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Rooftop solar experiences in TX

Discussion in 'Texas' started by zwede, May 3, 2014.

  1. zwede

    zwede 2013 P85+

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    #1 zwede, May 3, 2014
    Last edited: Jun 18, 2014
    I'm considering getting a 5kW system for my house, but there're so many products out there and lots of installers. Wondering if anyone has had it done here in TX and your experience with it. How did the install work out, any unforeseen costs, performance, issues...

    So far I have 2 quotes:

    [SIZE=-1]20x CentroSolar E250B panels with a single SMA SB5000US inverter. Net after $4K tax credit and $1K utility co incentive: [/SIZE]$8,750.

    20x Renesola JC255M-24/Bx panels and 20x Enphase M215-60-2LL-S2x inverters. Net after $4K tax credit and $1K utility co incentive: $8,450.

    Which one is the better system? The Enphase microinverter seems cool as the inverters are mounted under each panel (no box in the garage). But are they good?

    Update 06/18/2014: Have solar now, see post #6
     
  2. BerTX

    BerTX Member

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    Is the size of the system due to the amount of space you have available for panels? If there is a possibility that you will be adding on, the microinverter has definite advantages. You will also be a little safer with 240 volt AC running through your wires, rather than 5-600 volt DC. If (once out of warranty) an inverter has a problem, it will be much cheaper to replace a microinverter.

    The microinverter SYSTEM is more reliable. If an inverter malfunctions your system will continue to function, minus the input of the one panel. Likewise, if a panel goes out or is damaged, the remaining panels will continue to function. With a single inverter, a single panel can put the entire system out, depending on the configuration.

    In my case, I do not have my panels on the roof, and I have room for expansion. I have a single inverter (SB8000US), and I sized it to allow for future expansion. However, due to the requirements of the inverter, I have a very limited number of options to expand, because the specific panels I have are no longer manufactured, and they all need to be of matching characteristics. I will want to expand, but I will likely have to increase my system by 30% when I do expand. If I had microinverters I'd be able to expand piecemeal if desired.

    That being said, I have no direct experience with Enphase but I have heard nothing bad as far as reliability. I can say that the Sunny Boy has not missed a lick in 2 years.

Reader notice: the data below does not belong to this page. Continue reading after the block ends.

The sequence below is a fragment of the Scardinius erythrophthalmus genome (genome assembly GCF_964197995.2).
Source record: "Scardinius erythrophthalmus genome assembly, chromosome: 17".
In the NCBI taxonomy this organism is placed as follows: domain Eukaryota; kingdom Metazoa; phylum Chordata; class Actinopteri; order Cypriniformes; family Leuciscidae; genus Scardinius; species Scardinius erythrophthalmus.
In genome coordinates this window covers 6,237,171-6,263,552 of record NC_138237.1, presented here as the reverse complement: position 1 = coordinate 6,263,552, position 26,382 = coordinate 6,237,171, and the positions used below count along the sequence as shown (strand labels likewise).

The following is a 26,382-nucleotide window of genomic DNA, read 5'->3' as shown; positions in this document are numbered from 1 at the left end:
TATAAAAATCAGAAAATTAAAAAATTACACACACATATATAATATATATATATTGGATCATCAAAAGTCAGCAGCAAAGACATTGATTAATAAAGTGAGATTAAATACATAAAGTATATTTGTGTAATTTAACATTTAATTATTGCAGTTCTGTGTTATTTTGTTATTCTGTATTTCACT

If I were buying a new system in MY situation, and the cost were similar between the two, I would buy the Enphase. The prices at the time I did my system were not anywhere near comparable. However, I did my own installation -- some of the savings in the Enphase quote might be in lower installation cost. 70% of what YOU are paying is installation cost...
     
  3. zwede

    zwede 2013 P85+

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    The size of the system is because my utility (CoServ) does net metering but they do not purchase excess power. So if at the end of the month I have produced more than I have consumed I will have given them the excess for free.

    I like the idea of a future expansion. CoServ may well start paying for extra production, and I could then simply add a few more panels.

    The enphase quote has a discounted labor cost as that installer seems to want the job more. The equipment cost is higher for the enphase system.
     
  4. jeremyz

    jeremyz Member

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    I've had Enphase microinverters for about 2.5 years. So far, I have no complaints. When I got my system, the only advantage that monolithic inverters could boast was a lower price. If the price for micro-inverters is lower, I would say it's a no-brainer to get them. I can confirm all of the benefits that BerTX mentioned and also add in that micro-inverters are much better if you have any kind of shade issues. I have a couple of panels that get some shade during part of the day during certain parts of the year. With a monolithic inverter, the whole array's power production would be crippled. With the micro-inverter, only the affected panels see a reduction in power generation.
     
  5. BerTX

    BerTX Member